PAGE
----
Lennar CEO Stuart Miller spends a dozen minutes sharing with fellow homebuilders his belief that “Success is the enemy of innovation” and explaining how he is managing change at one of American’s most successful homebuilding companies. He tells us, “You need to get to the future first,” meaning before your buyers and before your competitors. What are you doing today about tomorrow?
Here in the Pacific Northwest, the market is strong, demand high and prices are rising. Our big complaint and constraint these days is getting and keeping a steady supply of skilled labor and reliable subs. But this is the kind of thinking mire, Miller tells us, that prevents us from future-proofing a place in tomorrow’s market. His video is a twelve-minute view and just might change your future.
Where Fresh Ideas Come From
Keeping your business fresh in a complicated industry like homebuilding can be a daunting challenge. Getting any fresh ideas can be difficult where most of our product is “stick built” in virtually the same way it was in the late 1800s! Materials have changed. Tools have changed. Quality has changed, but we still bring skilled workers to our remote sites to assemble a complicated product. No other industry still functions that way. But, maybe construction methods are not where the homebuilder needs to be focused. Perhaps it is more on the changing customer. Our first wave of Millennial Generation buyers is flowing into the market.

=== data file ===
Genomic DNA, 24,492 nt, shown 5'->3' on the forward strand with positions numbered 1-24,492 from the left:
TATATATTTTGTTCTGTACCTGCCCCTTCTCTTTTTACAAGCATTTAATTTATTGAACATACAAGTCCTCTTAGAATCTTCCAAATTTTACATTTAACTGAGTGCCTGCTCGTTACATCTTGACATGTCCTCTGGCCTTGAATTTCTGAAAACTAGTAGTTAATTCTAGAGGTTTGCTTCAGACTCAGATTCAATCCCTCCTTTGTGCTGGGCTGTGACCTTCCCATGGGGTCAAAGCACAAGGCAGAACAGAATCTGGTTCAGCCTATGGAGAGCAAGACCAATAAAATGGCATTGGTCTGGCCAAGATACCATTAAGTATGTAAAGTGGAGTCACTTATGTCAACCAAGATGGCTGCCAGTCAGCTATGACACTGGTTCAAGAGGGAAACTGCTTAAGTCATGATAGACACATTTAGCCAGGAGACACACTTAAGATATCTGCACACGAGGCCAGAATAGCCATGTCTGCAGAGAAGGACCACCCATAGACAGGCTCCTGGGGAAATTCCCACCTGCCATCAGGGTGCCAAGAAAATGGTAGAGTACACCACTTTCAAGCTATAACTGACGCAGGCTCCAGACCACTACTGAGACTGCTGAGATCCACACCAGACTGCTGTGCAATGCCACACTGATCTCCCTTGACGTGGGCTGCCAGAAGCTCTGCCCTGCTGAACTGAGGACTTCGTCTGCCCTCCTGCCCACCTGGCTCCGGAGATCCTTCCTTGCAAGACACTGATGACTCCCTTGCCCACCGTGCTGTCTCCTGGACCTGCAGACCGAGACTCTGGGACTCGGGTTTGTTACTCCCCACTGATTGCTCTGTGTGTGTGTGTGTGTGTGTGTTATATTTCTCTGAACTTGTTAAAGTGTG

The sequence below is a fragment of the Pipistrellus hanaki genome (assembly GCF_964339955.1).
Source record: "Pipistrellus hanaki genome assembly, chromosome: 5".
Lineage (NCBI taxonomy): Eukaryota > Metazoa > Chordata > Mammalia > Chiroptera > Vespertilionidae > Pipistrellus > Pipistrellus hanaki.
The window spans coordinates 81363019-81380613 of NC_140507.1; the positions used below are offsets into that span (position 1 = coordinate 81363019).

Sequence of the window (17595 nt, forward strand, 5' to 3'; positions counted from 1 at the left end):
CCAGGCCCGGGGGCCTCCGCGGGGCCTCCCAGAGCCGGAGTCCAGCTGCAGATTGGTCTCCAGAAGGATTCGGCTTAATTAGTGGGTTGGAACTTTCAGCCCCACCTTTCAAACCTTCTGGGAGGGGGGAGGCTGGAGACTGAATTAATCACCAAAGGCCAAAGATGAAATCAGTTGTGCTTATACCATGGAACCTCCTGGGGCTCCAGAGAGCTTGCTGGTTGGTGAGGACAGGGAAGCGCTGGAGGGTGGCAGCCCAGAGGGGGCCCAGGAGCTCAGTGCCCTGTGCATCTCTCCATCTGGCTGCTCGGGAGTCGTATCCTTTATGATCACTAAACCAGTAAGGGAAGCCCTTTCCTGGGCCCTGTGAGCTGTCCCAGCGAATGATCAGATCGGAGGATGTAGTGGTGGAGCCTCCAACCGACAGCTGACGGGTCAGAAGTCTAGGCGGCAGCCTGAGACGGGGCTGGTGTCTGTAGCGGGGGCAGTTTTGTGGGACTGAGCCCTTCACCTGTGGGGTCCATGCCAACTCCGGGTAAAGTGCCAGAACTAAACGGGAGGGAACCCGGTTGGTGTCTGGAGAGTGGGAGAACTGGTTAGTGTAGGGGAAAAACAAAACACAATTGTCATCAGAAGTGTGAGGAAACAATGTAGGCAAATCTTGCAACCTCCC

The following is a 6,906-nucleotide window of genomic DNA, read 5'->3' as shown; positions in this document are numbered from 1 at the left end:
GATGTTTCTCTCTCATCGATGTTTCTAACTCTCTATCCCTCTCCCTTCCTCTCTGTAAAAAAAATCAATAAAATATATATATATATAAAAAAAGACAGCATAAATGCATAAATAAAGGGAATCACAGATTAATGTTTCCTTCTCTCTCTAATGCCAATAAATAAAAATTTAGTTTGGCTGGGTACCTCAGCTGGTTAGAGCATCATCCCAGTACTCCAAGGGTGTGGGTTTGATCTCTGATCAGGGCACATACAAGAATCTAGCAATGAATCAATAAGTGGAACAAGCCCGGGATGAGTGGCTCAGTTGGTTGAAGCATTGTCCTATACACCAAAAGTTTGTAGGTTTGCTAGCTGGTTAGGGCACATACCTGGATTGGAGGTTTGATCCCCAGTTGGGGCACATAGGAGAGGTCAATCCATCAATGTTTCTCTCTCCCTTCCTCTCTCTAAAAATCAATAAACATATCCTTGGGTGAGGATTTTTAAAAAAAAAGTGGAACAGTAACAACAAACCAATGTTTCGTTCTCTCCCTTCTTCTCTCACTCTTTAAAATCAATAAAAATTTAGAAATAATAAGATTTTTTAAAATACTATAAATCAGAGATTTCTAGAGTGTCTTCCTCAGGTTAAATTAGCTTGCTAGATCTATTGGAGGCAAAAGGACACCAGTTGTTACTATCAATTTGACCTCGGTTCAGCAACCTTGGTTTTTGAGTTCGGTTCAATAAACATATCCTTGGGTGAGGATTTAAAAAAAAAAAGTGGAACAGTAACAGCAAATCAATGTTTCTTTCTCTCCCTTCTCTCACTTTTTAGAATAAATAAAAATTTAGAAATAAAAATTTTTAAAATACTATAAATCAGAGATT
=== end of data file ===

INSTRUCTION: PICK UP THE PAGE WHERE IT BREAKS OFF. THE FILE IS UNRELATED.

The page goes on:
Think about it. What could be a better investment than some regular conversations with our best market to find out what we are missing? Why not sit around a table with some Starbucks and notepads and ask our buyers how we could do a better job?
Boomers are now ready for their last chapter, which often means a major lifestyle change. Are we, as individuals who make design decisions, sitting down and talking to them? Are we dialoguing and probing for clues as to what will motivate their next purchase?
These conversations are potentially a lot more efficient than putting a prototype on the market and hoping it will sell. Conversation with buyers (called market research) is pretty much the norm for all other industries. Why do homebuilders resist it so?